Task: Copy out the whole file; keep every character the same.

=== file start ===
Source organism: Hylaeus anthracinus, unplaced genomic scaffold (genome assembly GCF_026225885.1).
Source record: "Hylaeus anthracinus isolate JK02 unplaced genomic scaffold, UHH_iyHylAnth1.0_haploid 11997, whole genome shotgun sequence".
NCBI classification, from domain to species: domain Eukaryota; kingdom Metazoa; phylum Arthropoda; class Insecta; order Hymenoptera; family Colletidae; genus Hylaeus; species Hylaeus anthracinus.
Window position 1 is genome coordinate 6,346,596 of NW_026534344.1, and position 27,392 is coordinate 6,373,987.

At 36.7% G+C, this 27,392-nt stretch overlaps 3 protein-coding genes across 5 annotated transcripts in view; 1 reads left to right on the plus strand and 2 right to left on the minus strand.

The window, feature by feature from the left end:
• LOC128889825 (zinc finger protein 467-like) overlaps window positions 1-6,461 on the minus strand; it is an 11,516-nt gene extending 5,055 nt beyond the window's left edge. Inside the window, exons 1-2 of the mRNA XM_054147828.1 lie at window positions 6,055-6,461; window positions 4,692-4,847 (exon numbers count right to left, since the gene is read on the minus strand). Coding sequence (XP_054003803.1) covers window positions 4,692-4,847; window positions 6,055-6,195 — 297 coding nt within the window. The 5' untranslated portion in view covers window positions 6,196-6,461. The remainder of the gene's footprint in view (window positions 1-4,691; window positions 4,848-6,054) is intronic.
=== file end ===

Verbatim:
Source organism: Hylaeus anthracinus, unplaced genomic scaffold (genome assembly GCF_026225885.1).
Source record: "Hylaeus anthracinus isolate JK02 unplaced genomic scaffold, UHH_iyHylAnth1.0_haploid 11997, whole genome shotgun sequence".
NCBI classification, from domain to species: domain Eukaryota; kingdom Metazoa; phylum Arthropoda; class Insecta; order Hymenoptera; family Colletidae; genus Hylaeus; species Hylaeus anthracinus.
Window position 1 is genome coordinate 6,346,596 of NW_026534344.1, and position 27,392 is coordinate 6,373,987.

At 36.7% G+C, this 27,392-nt stretch overlaps 3 protein-coding genes across 5 annotated transcripts in view; 1 reads left to right on the plus strand and 2 right to left on the minus strand.

The window, feature by feature from the left end:
• LOC128889825 (zinc finger protein 467-like) overlaps window positions 1-6,461 on the minus strand; it is an 11,516-nt gene extending 5,055 nt beyond the window's left edge. Inside the window, exons 1-2 of the mRNA XM_054147828.1 lie at window positions 6,055-6,461; window positions 4,692-4,847 (exon numbers count right to left, since the gene is read on the minus strand). Coding sequence (XP_054003803.1) covers window positions 4,692-4,847; window positions 6,055-6,195 — 297 coding nt within the window. The 5' untranslated portion in view covers window positions 6,196-6,461. The remainder of the gene's footprint in view (window positions 1-4,691; window positions 4,848-6,054) is intronic.